Deep evolutionary history of bacterial pathogens


  • Prof Mark Achtman

    University of Warwick

Project summary

How old are bacterial pathogens and what evolutionary steps have they undergone? Despite all the genomes that have been analysed since 1995, we do not understand the broad evolutionary history of the bacterial pathogens that threaten humanity. 

Comparative genomics has reconstructed the demographics of pathogens that emerged a few decades ago. With the help of ancient genomes (aDNA), genetic lineages that caused diseases such as plague, cholera, tuberculosis and leprosy, have also been reconstructed. These pathogens were easy to deal with because of limited genetic diversity and he rarity recombination. However, other approaches are needed to address the evolutionary history of most bacterial pathogens.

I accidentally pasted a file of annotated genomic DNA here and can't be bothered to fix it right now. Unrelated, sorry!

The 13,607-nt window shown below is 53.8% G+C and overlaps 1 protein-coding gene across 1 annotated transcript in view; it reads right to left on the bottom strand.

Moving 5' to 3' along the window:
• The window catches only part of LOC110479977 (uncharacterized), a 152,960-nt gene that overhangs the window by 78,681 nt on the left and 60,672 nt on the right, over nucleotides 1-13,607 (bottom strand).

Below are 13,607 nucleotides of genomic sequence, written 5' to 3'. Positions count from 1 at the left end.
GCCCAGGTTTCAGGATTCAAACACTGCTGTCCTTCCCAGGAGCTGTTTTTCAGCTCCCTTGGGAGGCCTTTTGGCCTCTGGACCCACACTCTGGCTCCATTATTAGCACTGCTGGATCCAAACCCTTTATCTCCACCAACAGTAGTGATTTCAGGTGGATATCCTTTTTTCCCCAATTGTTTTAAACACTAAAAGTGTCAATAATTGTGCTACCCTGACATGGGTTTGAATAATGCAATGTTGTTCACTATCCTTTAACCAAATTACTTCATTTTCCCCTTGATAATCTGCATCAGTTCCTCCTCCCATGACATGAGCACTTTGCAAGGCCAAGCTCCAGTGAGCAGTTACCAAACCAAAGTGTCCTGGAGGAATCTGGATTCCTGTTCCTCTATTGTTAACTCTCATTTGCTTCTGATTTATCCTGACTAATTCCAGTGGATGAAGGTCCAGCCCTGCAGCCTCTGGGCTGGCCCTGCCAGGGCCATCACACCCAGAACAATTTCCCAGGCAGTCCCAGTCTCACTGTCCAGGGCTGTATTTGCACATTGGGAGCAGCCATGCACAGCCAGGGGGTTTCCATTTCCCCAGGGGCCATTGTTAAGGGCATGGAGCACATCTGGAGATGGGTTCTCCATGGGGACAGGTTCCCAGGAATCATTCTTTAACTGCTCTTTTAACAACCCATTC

We will use an approach that combines ancient DNA sequences with a broad overview of modern genetic diversity.

We will use the latest developments in aDNA sequencing, devise new bioinformatic approaches for metagenomic analyses and combine them with a big-data overview of modern genetic diversity. We will initially use Salmonella enterica to develop this strategy and then apply it to other pathogens found in aDNA metagenomic samples.

The project will illuminate the global breadth of current bacterial diseases, which has been obscured by the absence of an historical framework.